Each week we get the chance to catch up with Courtney. Her enthusiasm for cooking and the CSA vegetables is wonderful. We have gotten a lot of good inspirational tips from her about new ways of preparing things. She never turns away from a challenge whether it is a broken jaw or an entire 3/4 bushel box of zucchini in a particularly abundant season. We are glad to have her as part of our CSA community.
How long have you been a member with Three Sisters CSA Community Farm?
This is our third year.
We used to get their produce at the FM in Tosa. I know there’s a lot of great farms around here, but I honestly think they have the best tasting, most beautiful produce. So we bought the bulk of our veggies from them.
We also get the egg share from them, we love to get the eggs and veggies each week.
What part of Southeastern Wisconsin do you live in?
Have you ever met Jeff and/or Kelly in person?
Actually I try and be here on Thursdays (for home delivery) because I love talking to Kelly - she's so great. It’s like a bright spot in my week. I probably hold her up every week because I can get a bit wordy.
In three words, how would you describe the experience of seasonal eating you have through your CSA share?
Exciting : You never know what’s ready to choose from, and it’s always a surprise to see what we get to cook with each week.
Blessing: Because a lot of communities that don’t have the option.
Vital: To our community as a whole to support local food and to eat seasonally. It’s good for the environment, for our health and for commerce.
When other people ask you what it’s like to be a CSA member or why you do it, what do you usually say?
I really like to support our local farmers and I think that’s so important. I talk about the freshness and quality, and knowing your produce came from somewhere nearby and was raised well.
It also gives people the freedom to experiment with their cooking. When you have a box full of fresh produce already in your kitchen, all you have to do is pick a few things and cook up some veggies and pasta. It can actually make it easier to cook at home. I think everyone should do it for at least one season.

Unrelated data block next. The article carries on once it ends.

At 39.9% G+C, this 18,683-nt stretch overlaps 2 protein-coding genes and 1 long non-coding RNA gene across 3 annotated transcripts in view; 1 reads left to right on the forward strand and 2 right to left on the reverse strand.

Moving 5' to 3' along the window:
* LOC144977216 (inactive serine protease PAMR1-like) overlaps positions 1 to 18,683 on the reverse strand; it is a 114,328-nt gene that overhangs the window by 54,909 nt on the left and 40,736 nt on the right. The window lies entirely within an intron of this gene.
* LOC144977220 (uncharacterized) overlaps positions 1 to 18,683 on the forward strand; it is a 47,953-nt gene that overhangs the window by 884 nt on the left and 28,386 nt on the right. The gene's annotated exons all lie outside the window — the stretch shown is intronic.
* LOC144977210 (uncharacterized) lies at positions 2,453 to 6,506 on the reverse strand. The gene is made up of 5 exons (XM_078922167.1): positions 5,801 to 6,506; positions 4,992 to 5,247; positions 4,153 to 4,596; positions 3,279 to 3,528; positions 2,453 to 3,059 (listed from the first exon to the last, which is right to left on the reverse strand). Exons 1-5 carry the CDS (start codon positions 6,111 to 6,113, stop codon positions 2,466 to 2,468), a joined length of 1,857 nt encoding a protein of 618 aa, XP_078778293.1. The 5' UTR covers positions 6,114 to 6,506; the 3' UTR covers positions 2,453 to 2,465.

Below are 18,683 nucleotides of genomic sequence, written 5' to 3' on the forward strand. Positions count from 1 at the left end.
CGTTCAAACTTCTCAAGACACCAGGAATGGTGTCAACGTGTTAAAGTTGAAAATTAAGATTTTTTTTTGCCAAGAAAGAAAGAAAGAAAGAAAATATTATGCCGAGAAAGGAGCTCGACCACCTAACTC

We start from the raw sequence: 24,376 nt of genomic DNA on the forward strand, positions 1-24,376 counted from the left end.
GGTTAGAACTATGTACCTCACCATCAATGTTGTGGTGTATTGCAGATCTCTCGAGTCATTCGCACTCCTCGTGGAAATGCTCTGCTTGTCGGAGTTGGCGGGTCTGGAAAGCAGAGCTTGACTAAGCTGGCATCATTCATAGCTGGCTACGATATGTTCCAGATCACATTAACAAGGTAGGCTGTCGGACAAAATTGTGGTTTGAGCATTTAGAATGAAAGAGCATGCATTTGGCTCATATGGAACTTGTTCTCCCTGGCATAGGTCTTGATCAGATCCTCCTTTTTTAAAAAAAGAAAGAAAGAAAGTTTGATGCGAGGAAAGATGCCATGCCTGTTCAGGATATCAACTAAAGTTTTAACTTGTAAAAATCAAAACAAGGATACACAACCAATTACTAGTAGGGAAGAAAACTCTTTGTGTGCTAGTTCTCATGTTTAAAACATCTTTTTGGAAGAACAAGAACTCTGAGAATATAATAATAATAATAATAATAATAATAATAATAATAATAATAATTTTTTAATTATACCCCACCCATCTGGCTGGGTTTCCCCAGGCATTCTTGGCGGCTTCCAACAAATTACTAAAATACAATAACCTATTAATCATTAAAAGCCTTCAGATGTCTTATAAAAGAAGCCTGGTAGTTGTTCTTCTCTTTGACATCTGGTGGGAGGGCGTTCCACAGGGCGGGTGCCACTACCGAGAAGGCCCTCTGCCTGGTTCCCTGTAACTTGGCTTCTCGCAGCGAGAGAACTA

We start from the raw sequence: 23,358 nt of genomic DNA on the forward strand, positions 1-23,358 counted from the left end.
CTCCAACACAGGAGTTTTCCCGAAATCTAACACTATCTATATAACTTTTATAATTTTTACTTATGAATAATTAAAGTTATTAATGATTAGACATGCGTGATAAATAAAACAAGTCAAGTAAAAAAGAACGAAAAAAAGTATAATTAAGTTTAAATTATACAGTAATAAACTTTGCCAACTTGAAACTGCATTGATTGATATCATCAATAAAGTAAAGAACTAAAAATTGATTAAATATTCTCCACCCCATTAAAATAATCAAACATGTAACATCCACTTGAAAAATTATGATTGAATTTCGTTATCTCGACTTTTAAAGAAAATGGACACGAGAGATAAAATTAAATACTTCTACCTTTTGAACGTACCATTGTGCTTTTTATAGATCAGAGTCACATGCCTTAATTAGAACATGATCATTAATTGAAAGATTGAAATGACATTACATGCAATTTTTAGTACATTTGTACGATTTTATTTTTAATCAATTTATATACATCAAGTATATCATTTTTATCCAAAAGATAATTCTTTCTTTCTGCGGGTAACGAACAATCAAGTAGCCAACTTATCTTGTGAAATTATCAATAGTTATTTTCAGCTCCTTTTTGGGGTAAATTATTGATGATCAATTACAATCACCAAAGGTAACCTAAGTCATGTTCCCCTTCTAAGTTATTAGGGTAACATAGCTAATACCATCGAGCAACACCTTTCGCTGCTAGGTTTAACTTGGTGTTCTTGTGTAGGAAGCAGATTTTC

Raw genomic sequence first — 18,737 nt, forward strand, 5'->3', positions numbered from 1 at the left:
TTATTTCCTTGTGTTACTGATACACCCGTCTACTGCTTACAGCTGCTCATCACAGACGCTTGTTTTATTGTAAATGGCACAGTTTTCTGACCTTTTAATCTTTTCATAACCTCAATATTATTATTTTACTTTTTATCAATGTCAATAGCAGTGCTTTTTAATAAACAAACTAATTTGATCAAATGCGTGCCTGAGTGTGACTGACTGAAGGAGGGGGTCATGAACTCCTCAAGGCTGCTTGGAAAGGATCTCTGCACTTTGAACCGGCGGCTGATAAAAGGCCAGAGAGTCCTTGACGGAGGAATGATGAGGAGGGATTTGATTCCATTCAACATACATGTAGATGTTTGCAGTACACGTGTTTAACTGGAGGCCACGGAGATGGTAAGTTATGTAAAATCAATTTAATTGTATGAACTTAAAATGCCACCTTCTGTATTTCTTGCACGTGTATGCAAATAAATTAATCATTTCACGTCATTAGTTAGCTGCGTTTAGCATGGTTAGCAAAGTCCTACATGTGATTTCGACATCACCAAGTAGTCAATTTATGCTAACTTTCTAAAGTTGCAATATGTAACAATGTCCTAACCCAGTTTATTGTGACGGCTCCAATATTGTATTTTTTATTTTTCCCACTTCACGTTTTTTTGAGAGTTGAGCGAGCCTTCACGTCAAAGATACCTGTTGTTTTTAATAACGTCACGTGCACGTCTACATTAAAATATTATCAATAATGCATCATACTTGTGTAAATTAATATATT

What is your favorite CSA food item?
Oh my goodness - that’s hard. I’d probably say snap peas and cherry tomatoes, and the summer squash and zucchini. If left to my own devices I’d eat all the cherry tomatoes in one go.
Is there a CSA food item that most confounds or stumps you when it comes to cooking or eating, or used to before you knew what to do with it?
Nothing really stumps me, I’m a vegetarian so I’ll pretty much eat any vegetables. But I like to never waste anything so I try and cook all the parts that come in the box. But the carrot tops are one thing I never know what to do with. This year they were so beautiful, I have been using it in place of parsley - I made a carrot top chimichurri and we put it in tabbouleh.
Sometimes we’ll keep a bag of vegetable parts in the freezer - like carrot tops or parsley in a bag and then use them for making stock.
Do you have a “box unpacking ritual” each week?
Yes I do. I usually unpack everything and lay it out on the kitchen table, take pictures and put it on my Instagram feed. Without a doubt I get tons of comments about how beautiful the produce is, and people want to know what I’m going to do with it. It also gives me the ability to look back and see what I chose from year to year.